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U of G research keeps coffee pods out of landfills

Research aimed at keeping up to 15 billion coffee pods out of landfills leads to Innovation of the Year Award
20160617 COFFEE PODS U of G ts
Professor Amar K. Mohanty director of the Bioproducts Discovery & Development Centre at the University of Guelph holds up a jar of coffee chaff and a compostable coffee pod. Troy Bridgeman for GuelphToday

Single-serving coffee pods have changed the way many people get their morning brew but their impact on landfills and the environment has created grounds for concern.

“By making the single-serve coffee pods compostable, it opens the possibility to divert an estimated 15 billion coffee pods annually,” said Prof. Amar Mohanty, director of the Bioproducts Discovery and Development Centre at the University of Guelph.   “This is a very real issue and we decided to do something about it.”

Mohanty and his team at the BDDC brought in industry partners including Toronto-based, Club Coffee, Fourmark Manufacturing of Oakville and CG Technology of Leamington to help with their research.

“Innovation requires alignment of the partners involved and mutual respect, for it be taken to market,” said Mohanty. “We were fortunate that this happened.”

The new product not only diverts coffee pods away from municipal landfills but also repurposes waste created during the coffee roasting process.

“We had the idea of using a waste stream of the coffee industry - coffee chaff,” said Mohanty.  “It is the outer covering of the coffee bean, that comes out during roasting of the coffee bean. There is about 100 million pounds of chaff disposed of in Canada each year.”

The product they developed, the PurPod 100, replaces a plastic ring on the coffee pod with a biodegradable ring that can therefore be composted.

“It is a blend of biopolymers combined with significant amount of coffee chaff,” said Mohanty.

The BDDC is a leader in the research of bioresins and other plant based alternatives to fossil-fuel-based products.  The success of the coffee pod project demonstrates how businesses and researchers can work together to develop environmentally sustainable products and processes.

Mohanty and his team were recent recipients of the Innovation of the Year Award as part of the 2016 LAAIR (Learning to Accelerated Adoption of Innovative Research) Award at the University of Guelph.

“I felt humbled and honoured,” said Mohanty.  “I am glad that the economic and environmental impact of this innovation was judged to be significant by the jury.”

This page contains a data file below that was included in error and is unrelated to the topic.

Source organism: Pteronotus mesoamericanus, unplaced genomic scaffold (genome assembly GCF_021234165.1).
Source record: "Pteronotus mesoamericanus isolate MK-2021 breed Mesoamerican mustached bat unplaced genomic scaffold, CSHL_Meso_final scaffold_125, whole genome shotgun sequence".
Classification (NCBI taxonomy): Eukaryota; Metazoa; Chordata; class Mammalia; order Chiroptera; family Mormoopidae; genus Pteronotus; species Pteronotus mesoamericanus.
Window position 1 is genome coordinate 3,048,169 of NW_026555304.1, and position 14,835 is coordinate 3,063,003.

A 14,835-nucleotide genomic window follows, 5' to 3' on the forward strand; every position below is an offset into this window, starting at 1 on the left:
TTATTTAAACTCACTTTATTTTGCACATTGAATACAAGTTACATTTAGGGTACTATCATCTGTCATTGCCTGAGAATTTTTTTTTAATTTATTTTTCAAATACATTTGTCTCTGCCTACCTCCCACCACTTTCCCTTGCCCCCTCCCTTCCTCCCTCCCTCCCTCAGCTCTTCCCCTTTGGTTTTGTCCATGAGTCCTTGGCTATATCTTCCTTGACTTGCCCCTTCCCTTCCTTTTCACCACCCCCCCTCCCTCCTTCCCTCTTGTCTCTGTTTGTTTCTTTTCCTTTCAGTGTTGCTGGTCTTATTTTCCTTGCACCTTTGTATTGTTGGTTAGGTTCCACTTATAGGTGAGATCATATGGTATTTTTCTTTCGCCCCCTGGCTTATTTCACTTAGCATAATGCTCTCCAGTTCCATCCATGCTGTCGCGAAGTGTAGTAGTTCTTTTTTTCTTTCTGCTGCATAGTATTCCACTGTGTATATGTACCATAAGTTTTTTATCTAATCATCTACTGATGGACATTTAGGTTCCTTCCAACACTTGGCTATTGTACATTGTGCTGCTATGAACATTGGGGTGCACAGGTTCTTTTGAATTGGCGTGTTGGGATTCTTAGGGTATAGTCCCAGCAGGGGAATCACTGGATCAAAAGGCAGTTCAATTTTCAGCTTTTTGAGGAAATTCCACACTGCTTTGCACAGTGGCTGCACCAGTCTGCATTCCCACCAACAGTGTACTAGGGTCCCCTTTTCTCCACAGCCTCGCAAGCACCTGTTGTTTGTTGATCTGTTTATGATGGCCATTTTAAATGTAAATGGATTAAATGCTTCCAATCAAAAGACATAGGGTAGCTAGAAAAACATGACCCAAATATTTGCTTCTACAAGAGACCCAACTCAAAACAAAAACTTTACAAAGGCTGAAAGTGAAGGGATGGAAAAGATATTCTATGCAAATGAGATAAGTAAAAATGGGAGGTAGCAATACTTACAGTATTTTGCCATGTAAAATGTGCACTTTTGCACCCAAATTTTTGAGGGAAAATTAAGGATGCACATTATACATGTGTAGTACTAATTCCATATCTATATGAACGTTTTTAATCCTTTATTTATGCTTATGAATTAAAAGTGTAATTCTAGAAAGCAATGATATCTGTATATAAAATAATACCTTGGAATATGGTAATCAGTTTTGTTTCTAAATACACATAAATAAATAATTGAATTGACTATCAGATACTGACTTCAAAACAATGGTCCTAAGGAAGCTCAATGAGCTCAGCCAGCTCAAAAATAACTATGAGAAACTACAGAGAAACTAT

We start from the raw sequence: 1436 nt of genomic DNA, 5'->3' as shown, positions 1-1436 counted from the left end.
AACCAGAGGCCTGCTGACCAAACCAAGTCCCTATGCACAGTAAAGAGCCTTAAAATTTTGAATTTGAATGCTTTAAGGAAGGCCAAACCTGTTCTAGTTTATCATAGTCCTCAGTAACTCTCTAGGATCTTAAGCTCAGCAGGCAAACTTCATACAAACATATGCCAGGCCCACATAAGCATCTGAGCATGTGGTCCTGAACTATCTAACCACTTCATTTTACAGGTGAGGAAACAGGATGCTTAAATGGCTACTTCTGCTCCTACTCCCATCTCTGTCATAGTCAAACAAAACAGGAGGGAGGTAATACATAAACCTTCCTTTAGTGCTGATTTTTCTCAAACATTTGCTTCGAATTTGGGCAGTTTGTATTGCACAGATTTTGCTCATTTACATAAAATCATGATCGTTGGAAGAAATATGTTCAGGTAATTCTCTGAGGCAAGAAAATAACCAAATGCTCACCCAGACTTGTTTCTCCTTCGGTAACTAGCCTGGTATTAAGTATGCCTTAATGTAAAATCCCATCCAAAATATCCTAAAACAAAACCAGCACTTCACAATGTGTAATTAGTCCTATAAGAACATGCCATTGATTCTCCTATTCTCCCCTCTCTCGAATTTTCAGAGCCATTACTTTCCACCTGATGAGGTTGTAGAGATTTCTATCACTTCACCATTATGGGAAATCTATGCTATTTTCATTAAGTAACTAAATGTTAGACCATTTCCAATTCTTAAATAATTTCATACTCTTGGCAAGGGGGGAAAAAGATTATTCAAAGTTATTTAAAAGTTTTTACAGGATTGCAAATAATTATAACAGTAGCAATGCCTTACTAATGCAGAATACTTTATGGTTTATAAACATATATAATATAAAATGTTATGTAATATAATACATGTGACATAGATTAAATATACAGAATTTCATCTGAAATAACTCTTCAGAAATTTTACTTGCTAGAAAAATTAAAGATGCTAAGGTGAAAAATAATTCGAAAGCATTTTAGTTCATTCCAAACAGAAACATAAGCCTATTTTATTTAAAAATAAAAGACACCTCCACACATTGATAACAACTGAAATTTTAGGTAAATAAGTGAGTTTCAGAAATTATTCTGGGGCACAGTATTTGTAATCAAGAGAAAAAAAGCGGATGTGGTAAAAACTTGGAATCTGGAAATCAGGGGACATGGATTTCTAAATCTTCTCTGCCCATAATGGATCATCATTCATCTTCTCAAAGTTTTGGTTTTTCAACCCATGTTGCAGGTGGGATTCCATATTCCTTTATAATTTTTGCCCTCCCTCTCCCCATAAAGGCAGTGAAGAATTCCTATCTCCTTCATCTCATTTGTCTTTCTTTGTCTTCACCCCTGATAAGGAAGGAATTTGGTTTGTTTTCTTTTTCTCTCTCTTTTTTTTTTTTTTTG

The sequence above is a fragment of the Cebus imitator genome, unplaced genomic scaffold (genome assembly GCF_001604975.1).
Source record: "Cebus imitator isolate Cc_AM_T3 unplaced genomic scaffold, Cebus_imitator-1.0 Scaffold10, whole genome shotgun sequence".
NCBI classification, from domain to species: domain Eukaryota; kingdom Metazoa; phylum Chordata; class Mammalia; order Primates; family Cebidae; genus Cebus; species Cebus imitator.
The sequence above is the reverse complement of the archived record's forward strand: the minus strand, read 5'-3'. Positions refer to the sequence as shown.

He was quick to point out he didn’t do it alone.

“A team of seven researchers were involved and yes, these comprised of graduate and post doc researchers,” he said.

The development process for the PurPod 100 took less than 18 months from inception to market.  They are already on grocery store shelves in coffee pods marketed by a growing list of companies including Hills, Copper Moon and Presidents Choice.

“Normally it takes around three years for innovation like this to go to market - even longer,” said Mohanty. “This was quick because of the research expertise, tremendous commitment and sense of urgency demonstrated by all.”

The Biodegradable Products Institute in New York has certified the product, which allows companies in the United States to advertise their coffee pods made with PurPod 100 rings as 100 per cent compostable.

The rules are different in Canada and it will take a while before every individual municipality in Canada accepts them into their composting facilities. 

Mohanty is confident that all municipalities will eventually embrace these types of products. He said researchers at the BDDC are dedicated to developing new products and processes that will reduce waste.

“We have always believed that there is no such thing as waste,” said Mohanty. “Waste is a co-product or a byproduct of some process or crop looking for an opportunity. We found one” 


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Troy Bridgeman

About the Author: Troy Bridgeman

Troy Bridgeman is a multi-media journalist that has lived and worked in the Guelph community his whole life. He has covered news and events in the city for more than two decades.
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